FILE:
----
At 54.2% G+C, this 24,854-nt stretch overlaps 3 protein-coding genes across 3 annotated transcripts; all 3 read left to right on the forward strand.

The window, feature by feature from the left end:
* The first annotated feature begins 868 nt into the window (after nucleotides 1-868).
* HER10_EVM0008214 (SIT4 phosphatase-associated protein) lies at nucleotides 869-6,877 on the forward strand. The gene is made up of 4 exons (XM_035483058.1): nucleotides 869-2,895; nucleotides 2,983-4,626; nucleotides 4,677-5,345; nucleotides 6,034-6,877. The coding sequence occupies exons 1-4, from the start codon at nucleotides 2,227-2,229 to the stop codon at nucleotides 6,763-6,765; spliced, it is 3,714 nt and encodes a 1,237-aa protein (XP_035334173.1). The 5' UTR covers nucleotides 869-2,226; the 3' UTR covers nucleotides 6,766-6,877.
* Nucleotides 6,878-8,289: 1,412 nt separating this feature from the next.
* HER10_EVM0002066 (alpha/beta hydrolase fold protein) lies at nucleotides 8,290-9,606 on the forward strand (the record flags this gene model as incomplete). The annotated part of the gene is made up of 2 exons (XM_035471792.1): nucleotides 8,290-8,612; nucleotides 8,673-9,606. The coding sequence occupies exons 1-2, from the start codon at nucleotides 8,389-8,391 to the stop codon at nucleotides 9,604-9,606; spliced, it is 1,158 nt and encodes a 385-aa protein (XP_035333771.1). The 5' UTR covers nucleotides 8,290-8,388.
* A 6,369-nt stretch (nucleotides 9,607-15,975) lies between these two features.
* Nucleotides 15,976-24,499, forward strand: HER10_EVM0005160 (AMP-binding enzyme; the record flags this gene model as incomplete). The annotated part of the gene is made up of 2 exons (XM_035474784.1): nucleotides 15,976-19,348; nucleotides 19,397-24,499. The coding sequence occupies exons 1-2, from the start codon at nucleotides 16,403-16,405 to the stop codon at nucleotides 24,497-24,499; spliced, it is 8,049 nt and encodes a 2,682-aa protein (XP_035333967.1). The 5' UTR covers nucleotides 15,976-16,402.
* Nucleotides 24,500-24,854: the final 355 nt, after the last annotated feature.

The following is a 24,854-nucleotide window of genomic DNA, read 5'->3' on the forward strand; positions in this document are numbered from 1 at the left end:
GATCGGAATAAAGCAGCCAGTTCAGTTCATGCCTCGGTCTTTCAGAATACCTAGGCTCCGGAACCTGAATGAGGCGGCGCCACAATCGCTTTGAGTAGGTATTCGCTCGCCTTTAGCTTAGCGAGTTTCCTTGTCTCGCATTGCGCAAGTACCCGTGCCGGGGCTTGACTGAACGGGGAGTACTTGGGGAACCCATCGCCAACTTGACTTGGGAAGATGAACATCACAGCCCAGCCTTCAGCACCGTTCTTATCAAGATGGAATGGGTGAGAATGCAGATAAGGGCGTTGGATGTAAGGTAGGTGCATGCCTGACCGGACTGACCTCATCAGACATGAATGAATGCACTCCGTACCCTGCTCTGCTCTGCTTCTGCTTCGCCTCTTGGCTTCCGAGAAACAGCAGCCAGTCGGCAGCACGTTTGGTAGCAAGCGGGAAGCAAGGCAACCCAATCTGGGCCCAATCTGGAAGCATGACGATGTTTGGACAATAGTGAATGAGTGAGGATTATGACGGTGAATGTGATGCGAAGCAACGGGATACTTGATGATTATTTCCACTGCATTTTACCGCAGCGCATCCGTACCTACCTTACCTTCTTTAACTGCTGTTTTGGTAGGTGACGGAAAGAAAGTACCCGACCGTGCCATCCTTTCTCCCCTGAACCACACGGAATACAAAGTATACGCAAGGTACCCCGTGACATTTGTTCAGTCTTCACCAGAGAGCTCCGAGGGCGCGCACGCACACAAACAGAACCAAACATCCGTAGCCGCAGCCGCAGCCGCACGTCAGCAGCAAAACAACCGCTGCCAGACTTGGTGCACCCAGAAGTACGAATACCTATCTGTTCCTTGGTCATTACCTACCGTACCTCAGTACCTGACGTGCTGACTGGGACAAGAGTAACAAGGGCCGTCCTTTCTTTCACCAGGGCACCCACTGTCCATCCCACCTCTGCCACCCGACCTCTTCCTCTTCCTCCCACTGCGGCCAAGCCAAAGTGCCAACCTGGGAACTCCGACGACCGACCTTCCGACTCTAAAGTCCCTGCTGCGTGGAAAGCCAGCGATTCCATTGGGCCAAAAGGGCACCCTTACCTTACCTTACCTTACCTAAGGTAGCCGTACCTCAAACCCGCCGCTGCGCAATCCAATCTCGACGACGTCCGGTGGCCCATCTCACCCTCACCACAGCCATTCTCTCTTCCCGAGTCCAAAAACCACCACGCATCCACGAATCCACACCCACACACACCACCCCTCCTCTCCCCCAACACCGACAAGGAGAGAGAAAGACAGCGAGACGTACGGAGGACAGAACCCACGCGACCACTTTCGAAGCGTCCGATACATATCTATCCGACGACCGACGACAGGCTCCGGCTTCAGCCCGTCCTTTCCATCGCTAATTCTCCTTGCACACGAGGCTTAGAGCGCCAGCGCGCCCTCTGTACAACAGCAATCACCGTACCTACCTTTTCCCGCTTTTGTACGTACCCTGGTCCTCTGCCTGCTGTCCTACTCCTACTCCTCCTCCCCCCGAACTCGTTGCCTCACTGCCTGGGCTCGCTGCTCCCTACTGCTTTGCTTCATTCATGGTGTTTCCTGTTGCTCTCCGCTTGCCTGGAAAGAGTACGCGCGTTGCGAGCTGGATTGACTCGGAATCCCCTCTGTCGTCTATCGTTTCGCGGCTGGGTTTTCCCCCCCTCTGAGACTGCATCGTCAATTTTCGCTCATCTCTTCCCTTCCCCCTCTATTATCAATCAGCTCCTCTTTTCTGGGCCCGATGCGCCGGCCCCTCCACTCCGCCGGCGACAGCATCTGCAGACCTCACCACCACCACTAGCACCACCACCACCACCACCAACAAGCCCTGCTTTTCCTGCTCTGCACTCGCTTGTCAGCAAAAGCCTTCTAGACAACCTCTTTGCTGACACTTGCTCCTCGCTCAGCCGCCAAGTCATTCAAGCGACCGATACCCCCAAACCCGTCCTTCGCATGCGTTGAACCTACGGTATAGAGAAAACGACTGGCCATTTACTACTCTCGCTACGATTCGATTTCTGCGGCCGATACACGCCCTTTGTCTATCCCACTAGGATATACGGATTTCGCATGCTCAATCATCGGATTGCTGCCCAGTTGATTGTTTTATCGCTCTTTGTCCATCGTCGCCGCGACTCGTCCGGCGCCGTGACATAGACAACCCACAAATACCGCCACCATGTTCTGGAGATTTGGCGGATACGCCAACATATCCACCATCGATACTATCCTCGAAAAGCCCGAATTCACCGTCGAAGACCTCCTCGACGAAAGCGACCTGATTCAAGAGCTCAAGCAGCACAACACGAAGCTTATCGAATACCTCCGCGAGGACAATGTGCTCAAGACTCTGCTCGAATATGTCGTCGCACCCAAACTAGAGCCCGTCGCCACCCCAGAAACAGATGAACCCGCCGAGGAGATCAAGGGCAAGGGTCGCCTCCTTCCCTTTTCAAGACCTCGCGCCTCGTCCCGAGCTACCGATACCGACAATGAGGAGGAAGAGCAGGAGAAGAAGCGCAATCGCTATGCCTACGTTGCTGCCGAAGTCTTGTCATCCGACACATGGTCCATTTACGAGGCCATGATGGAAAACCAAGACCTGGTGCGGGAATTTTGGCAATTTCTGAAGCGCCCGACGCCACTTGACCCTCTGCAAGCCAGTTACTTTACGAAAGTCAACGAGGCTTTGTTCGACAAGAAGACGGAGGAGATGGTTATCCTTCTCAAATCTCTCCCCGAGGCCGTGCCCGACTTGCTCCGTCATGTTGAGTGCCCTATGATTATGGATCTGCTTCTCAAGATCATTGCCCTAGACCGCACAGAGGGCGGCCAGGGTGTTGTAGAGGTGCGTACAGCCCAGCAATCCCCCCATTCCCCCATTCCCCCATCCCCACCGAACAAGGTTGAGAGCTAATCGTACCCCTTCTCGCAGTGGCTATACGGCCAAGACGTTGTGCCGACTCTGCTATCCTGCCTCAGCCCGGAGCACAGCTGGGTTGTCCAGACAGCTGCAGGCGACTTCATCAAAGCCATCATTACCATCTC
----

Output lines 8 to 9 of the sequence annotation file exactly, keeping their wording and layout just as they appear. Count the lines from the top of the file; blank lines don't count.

* Nucleotides 15,976-24,499, forward strand: HER10_EVM0005160 (AMP-binding enzyme; the record flags this gene model as incomplete). The annotated part of the gene is made up of 2 exons (XM_035474784.1): nucleotides 15,976-19,348; nucleotides 19,397-24,499. The coding sequence occupies exons 1-2, from the start codon at nucleotides 16,403-16,405 to the stop codon at nucleotides 24,497-24,499; spliced, it is 8,049 nt and encodes a 2,682-aa protein (XP_035333967.1). The 5' UTR covers nucleotides 15,976-16,402.
* Nucleotides 24,500-24,854: the final 355 nt, after the last annotated feature.